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Patrick, Esq.
Patrick, Esq., Lawyer
Category: Employment Law
Satisfied Customers: 12933
Experience:  Significant experience in all areas of employment law.
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Pearl, kindly let me know if a Lawyer might this this is

Customer Question

Pearl, kindly let me know if a Lawyer might this this is viable to proceed…via contingency only.
JA: Because laws vary from state to state, could you tell me what state is this in?
Customer: Florida…….While employed for 11 1/2 years at a Wealth Management Company (I retired end of January 2016), I was threatened into working overtime that I was not compensated for. OT was paid only for the last 2 years of employment. I still have some documentation. This Wealth Management Facility revels on positive publicity. Might there be the posibility of pursuing this at ths time. As you can imagine the areas that my compensation shows such a loss not only affects my salary but also my bonus, raise / increase in salary, pension, Social Security and 401K. Please advise
JA: Because employment law varies from place to place, can you tell me what state this is in?
Customer: Thought I mentioned -- State of Florida
JA: Have you talked to a lawyer yet?
Customer: No not directly. I have tried connecting through a few web-sites which pretty much ended in dead ends.
JA: Anything else you think the lawyer should know?
Customer: Thought the information provided would be a good start. Is there anything specific that you might like to know?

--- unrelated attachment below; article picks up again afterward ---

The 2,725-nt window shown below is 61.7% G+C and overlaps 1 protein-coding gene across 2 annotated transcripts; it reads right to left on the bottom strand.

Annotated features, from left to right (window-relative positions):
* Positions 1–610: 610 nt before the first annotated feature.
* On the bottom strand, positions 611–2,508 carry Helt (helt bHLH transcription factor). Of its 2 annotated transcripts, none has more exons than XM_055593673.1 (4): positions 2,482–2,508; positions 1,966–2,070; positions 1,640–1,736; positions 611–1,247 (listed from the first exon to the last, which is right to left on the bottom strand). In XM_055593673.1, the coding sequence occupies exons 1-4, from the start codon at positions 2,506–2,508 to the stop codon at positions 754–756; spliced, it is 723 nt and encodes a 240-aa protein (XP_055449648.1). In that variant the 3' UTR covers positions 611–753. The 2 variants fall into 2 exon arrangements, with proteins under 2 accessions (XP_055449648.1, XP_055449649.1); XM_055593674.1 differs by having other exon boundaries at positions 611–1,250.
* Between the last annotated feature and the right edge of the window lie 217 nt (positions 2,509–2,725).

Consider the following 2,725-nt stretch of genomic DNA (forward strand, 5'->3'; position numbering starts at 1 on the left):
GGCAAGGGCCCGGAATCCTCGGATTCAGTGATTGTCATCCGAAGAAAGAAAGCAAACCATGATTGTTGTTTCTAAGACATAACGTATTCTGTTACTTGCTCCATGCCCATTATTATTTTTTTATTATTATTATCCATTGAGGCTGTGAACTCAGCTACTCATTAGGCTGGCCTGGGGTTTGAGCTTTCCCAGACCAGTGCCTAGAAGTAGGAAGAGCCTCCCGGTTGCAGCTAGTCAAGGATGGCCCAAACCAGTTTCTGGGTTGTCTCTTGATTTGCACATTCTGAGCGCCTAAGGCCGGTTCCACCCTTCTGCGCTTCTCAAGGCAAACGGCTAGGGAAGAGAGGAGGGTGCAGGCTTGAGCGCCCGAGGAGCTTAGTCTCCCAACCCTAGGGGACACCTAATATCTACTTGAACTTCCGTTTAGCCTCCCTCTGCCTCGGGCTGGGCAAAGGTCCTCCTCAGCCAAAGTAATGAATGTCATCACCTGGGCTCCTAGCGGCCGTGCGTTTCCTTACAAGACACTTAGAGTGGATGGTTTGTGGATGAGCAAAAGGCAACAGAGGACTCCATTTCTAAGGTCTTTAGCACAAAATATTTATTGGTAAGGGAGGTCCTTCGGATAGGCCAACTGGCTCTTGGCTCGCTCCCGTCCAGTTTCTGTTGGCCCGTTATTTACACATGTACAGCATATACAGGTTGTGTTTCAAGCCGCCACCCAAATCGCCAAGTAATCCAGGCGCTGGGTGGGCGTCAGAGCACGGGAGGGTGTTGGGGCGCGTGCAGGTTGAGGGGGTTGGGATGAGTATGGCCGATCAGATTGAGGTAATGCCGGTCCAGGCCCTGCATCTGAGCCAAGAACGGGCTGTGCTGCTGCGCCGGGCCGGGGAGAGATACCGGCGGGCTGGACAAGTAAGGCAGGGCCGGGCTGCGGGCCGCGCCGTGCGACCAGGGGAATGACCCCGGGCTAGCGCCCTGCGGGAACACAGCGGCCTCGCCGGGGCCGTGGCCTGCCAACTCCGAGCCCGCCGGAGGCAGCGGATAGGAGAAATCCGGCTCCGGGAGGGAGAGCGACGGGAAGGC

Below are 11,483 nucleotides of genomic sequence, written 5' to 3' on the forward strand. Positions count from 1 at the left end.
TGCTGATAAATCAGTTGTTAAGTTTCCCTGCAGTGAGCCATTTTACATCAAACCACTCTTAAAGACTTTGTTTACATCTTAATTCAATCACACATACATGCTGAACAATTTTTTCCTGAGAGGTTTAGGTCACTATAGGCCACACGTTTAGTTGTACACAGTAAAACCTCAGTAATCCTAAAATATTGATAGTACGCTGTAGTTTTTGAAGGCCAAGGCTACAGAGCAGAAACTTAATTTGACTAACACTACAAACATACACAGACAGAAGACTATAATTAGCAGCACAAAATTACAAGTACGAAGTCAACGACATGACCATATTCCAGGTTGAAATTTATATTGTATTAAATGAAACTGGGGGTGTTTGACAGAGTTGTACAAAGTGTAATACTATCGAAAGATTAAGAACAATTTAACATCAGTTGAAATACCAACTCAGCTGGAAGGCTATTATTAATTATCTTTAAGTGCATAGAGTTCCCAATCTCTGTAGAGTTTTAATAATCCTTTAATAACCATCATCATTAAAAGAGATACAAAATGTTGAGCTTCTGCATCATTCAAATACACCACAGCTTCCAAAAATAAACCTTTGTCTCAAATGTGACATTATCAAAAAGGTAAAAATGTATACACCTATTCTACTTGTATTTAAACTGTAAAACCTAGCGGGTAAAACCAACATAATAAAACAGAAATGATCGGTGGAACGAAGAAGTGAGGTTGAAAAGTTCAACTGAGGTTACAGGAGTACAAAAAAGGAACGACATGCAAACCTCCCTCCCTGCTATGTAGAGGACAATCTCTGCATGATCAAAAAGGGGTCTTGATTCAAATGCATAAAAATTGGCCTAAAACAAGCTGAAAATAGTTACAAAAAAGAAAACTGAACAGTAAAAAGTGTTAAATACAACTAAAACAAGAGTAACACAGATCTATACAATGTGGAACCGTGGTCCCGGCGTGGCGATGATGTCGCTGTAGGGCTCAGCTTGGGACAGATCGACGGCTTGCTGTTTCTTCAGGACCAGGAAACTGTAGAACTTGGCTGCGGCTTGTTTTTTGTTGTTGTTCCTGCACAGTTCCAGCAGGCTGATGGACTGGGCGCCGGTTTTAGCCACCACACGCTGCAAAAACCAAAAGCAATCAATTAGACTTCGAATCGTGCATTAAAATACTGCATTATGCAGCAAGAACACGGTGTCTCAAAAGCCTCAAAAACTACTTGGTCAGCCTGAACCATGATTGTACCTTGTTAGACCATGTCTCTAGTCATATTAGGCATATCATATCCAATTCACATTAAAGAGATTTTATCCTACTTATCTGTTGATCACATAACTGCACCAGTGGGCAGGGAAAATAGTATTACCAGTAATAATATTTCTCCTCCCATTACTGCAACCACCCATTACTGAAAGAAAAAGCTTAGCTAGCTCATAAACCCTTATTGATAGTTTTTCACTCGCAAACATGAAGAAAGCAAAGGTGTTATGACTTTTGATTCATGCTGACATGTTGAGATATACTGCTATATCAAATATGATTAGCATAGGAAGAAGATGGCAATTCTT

JA: OK. Got it. I'm sending you to a secure page on JustAnswer so you can place the $5 fully-refundable deposit now. While you're filling out that form, I'll tell the Employment Lawyer about your situation and then connect you two.
Submitted: 1 year ago.
Category: Employment Law
Expert:  Patrick, Esq. replied 1 year ago.

Hello and thank you for entrusting me to assist you. My name is ***** ***** I will do everything I can to answer your question.

Assuming you are a non-exempt employee, meaning your position does not fall within an exemption from overtime law, you would be entitled to overtime for all hours worked in excess of 40 per week. However, the statute of limitations for pursuing such a claim, meaning the deadline by which legal action must be taken or your rights are lost forever, is two years from when the wages become due, or three years if the non-payment was "willful." Here, you might be able to argue that the non-payment was willful, but since you were paid overtime for your last two years of employment this would leave just one more year for which you could recover any unpaid overtime. The right to pursue claims for the other unpaid overtime would at this point typically have expired.

Most likely, a claim for one year of unpaid overtime would not be worth the time and effort of an attorney on a contingency fee basis. However, there is another better option--a wage claim through the Department of Labor. This administrative agency prosecutes overtime violation at no charge, and the process is set up so that you don't need an attorney. It would be critical to file your wage claim as soon as possible, because each day you delay is another day that you lose out on the unpaid overtime due to the continually running statute of limitations. See here to initiate the wage claim process.

I hope that you find this information helpful. Please do not hesitate to let me know if you have any questions or concerns regarding the above and I will be more than happy to assist you further.

If you do not require any further assistance, please be so kind as to provide a positive rating of my service so that I may receive credit for assisting you. Very best wishes moving forward.

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